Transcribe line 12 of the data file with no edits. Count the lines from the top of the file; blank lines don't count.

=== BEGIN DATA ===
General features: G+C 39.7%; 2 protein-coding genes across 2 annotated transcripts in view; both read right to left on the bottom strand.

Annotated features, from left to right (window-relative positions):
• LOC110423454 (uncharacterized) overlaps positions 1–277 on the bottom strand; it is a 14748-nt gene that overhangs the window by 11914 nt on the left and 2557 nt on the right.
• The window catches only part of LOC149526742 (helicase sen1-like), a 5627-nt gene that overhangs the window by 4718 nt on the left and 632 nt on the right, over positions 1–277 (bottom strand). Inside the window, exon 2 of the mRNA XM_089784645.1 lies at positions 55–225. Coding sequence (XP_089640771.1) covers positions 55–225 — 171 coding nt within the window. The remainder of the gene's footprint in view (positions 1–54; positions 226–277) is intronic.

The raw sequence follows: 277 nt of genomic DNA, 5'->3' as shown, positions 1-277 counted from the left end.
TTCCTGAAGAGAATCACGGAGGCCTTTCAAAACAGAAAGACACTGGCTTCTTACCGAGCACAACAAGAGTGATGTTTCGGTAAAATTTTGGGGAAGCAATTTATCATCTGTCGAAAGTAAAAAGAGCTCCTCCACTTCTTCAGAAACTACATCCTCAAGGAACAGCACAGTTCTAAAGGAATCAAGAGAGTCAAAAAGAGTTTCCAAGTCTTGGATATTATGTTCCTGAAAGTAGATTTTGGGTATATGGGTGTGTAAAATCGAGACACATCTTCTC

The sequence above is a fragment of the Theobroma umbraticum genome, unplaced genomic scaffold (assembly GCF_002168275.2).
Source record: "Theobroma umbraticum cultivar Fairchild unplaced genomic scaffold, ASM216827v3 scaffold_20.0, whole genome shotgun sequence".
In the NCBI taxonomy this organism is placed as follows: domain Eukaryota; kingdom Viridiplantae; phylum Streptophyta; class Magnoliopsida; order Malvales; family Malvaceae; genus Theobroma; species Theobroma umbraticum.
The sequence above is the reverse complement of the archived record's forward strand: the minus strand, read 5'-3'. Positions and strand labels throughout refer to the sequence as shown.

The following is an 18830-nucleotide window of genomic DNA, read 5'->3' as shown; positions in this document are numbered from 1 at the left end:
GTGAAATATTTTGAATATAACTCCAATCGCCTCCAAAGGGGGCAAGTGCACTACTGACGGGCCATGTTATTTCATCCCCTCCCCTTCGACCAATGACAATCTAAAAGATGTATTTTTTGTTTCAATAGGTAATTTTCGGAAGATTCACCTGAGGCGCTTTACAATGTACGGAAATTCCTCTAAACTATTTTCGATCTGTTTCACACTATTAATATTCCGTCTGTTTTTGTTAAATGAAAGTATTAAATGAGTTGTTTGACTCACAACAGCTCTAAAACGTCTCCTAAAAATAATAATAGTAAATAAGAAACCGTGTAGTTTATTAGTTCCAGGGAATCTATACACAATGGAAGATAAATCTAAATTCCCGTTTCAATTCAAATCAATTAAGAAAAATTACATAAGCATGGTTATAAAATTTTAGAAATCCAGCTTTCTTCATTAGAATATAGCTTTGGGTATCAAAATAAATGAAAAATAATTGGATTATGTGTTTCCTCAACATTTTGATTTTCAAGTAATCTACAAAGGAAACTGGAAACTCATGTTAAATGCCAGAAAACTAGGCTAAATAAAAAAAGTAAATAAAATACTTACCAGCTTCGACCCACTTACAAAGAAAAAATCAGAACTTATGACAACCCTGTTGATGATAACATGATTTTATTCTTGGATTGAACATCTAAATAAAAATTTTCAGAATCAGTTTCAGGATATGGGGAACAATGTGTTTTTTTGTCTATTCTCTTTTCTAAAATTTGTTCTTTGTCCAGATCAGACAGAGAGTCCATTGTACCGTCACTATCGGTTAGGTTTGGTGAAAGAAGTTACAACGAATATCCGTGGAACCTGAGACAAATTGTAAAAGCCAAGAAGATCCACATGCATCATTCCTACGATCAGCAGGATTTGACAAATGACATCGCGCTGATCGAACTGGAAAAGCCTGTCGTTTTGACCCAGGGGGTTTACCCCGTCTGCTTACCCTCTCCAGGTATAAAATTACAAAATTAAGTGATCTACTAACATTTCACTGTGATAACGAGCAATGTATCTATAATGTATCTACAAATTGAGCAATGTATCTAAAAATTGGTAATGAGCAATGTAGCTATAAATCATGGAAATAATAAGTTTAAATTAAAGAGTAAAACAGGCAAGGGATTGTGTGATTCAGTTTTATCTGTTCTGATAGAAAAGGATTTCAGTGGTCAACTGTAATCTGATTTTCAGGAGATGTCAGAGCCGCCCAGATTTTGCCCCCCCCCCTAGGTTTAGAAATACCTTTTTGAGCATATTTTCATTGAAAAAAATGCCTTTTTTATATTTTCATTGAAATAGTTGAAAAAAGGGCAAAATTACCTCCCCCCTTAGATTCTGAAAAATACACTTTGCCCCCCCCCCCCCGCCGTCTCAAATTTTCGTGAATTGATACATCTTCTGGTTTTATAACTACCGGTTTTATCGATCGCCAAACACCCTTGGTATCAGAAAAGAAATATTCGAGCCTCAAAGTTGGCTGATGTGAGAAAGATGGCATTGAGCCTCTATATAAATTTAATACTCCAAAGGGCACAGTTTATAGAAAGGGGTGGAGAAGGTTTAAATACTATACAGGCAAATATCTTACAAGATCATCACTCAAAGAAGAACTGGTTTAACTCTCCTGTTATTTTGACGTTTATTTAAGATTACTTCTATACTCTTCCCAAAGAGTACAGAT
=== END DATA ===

GTGAAATATTTTGAATATAACTCCAATCGCCTCCAAAGGGGGCAAGTGCACTACTGACGGGCCATGTTATTTCATCCCCTCCCCTTCGACCAATGACAATCTAAAAGATGTATTTTTTGTTTCAATAGGTAATTTTCGGAAGATTCACCTGAGGCGCTTTACAATGTACGGAAATTCCTCTAAACTATTTTCGATCTGTTTCACACTATTAATATTCCGTCTGTTTTTGTTAAATGAAAGTATTAAATGAGTTGTTTGACTCACAACAGCTCTAAAACGTCTCCTAAAAATAATAATAGTAAATAAGAAACCGTGTAGTTTATTAGTTCCAGGGAATCTATACACAATGGAAGATAAATCTAAATTCCCGTTTCAATTCAAATCAATTAAGAAAAATTACATAAGCATGGTTATAAAATTTTAGAAATCCAGCTTTCTTCATTAGAATATAGCTTTGGGTATCAAAATAAATGAAAAATAATTGGATTATGTGTTTCCTCAACATTTTGATTTTCAAGTAATCTACAAAGGAAACTGGAAACTCATGTTAAATGCCAGAAAACTAGGCTAAATAAAAAAAGTAAATAAAATACTTACCAGCTTCGACCCACTTACAAAGAAAAAATCAGAACTTATGACAACCCTGTTGATGATAACATGATTTTATTCTTGGATTGAACATCTAAATAAAAATTTTCAGAATCAGTTTCAGGATATGGGGAACAATGTGTTTTTTTGTCTATTCTCTTTTCTAAAATTTGTTCTTTGTCCAGATCAGACAGAGAGTCCATTGTACCGTCACTATCGGTTAGGTTTGGTGAAAGAAGTTACAACGAATATCCGTGGAACCTGAGACAAATTGTAAAAGCCAAGAAGATCCACATGCATCATTCCTACGATCAGCAGGATTTGACAAATGACATCGCGCTGATCGAACTGGAAAAGCCTGTCGTTTTGACCCAGGGGGTTTACCCCGTCTGCTTACCCTCTCCAGGTATAAAATTACAAAATTAAGTGATCTACTAACATTTCACTGTGATAACGAGCAATGTATCTATAATGTATCTACAAATTGAGCAATGTATCTAAAAATTGGTAATGAGCAATGTAGCTATAAATCATGGAAATAATAAGTTTAAATTAAAGAGTAAAACAGGCAAGGGATTGTGTGATTCAGTTTTATCTGTTCTGATAGAAAAGGATTTCAGTGGTCAACTGTAATCTGATTTTCAGGAGATGTCAGAGCCGCCCAGATTTTGCCCCCCCCCCTAGGTTTAGAAATACCTTTTTGAGCATATTTTCATTGAAAAAAATGCCTTTTTTATATTTTCATTGAAATAGTTGAAAAAAGGGCAAAATTACCTCCCCCCTTAGATTCTGAAAAATACACTTTGCCCCCCCCCCCCCGCCGTCTCAAATTTTCGTGAATTGATACATCTTCTGGTTTTATAACTACCGGTTTTATCGATCGCCAAACACCCTTGGTATCAGAAAAGAAATATTCGAGCCTCAAAGTTGGCTGATGTGAGAAAGATGGCATTGAGCCTCTATATAAATTTAATACTCCAAAGGGCACAGTTTATAGAAAGGGGTGGAGAAGGTTTAAATACTATACAGGCAAATATCTTACAAGATCATCACTCAAAGAAGAACTGGTTTAACTCTCCTGTTATTTTGACGTTTATTTAAGATTACTTCTATACTCTTCCCAAAGAGTACAGAT